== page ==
ABOUT THIS BOOK
Originally published in 1887,
The Pioneer Preacher is a lively account of a Congregationalist
minister's attempts to lead a sin-free existence on the American frontier.
Sherlock Bristol (1815-1906)
was a California gold miner, wagon train captain, Wisconsin farmer, Idaho
rancher, Indian fighter, abolitionist, and Oberlin-trained clergyman.
While serving a series of churches in the East, he periodically cured
himself of "nervous disorders" by journeying out West. He only
broke the Sabbath once---during an Indian attack!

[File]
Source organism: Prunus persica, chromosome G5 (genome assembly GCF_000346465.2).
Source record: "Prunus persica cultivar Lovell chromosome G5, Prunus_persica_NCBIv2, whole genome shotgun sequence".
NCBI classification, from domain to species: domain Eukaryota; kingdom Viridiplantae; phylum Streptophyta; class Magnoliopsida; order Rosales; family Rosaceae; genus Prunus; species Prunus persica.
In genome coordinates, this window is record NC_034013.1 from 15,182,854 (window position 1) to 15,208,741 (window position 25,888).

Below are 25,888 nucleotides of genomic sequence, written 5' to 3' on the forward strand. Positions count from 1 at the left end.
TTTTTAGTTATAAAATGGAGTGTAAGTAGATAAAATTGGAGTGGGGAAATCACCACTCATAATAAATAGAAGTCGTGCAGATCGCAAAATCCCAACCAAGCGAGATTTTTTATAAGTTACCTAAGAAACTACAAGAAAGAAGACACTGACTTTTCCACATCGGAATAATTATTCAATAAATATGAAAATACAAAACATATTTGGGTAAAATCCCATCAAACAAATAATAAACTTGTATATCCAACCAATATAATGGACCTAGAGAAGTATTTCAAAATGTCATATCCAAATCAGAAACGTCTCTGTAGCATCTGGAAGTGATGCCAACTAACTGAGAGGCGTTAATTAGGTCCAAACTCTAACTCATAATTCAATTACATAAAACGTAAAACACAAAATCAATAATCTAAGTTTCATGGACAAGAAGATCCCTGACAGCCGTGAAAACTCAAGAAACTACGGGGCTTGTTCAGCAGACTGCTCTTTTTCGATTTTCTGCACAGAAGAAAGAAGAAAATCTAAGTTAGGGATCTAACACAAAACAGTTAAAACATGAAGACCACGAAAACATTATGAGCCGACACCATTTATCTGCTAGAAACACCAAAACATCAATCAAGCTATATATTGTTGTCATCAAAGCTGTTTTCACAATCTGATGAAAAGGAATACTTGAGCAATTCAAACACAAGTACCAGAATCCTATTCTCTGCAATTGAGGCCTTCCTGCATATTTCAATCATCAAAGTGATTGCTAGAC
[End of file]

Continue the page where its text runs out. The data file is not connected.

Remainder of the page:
Reflecting in his memoirs
the exploits of Daniel Boone and Davy Crockett, Bristol delights in recounting
his adventures, ecclesiastical or otherwise. He vividly recalls his redemption
in the wilderness where he enjoyed having "little opportunity for
reading books or mental exercise, and an abundance of calls for muscular
employment." Greatly influenced by the evangelist Charles G. Finney
at Oberlin, Bristol tried to teach miners and frontiersmen the principles
of revivalism, postmillennialism, and perfectionism. In The Pioneer
Preacher he shares his own disputatious views on abolition, American
Indians, temperance, and other issues of his day.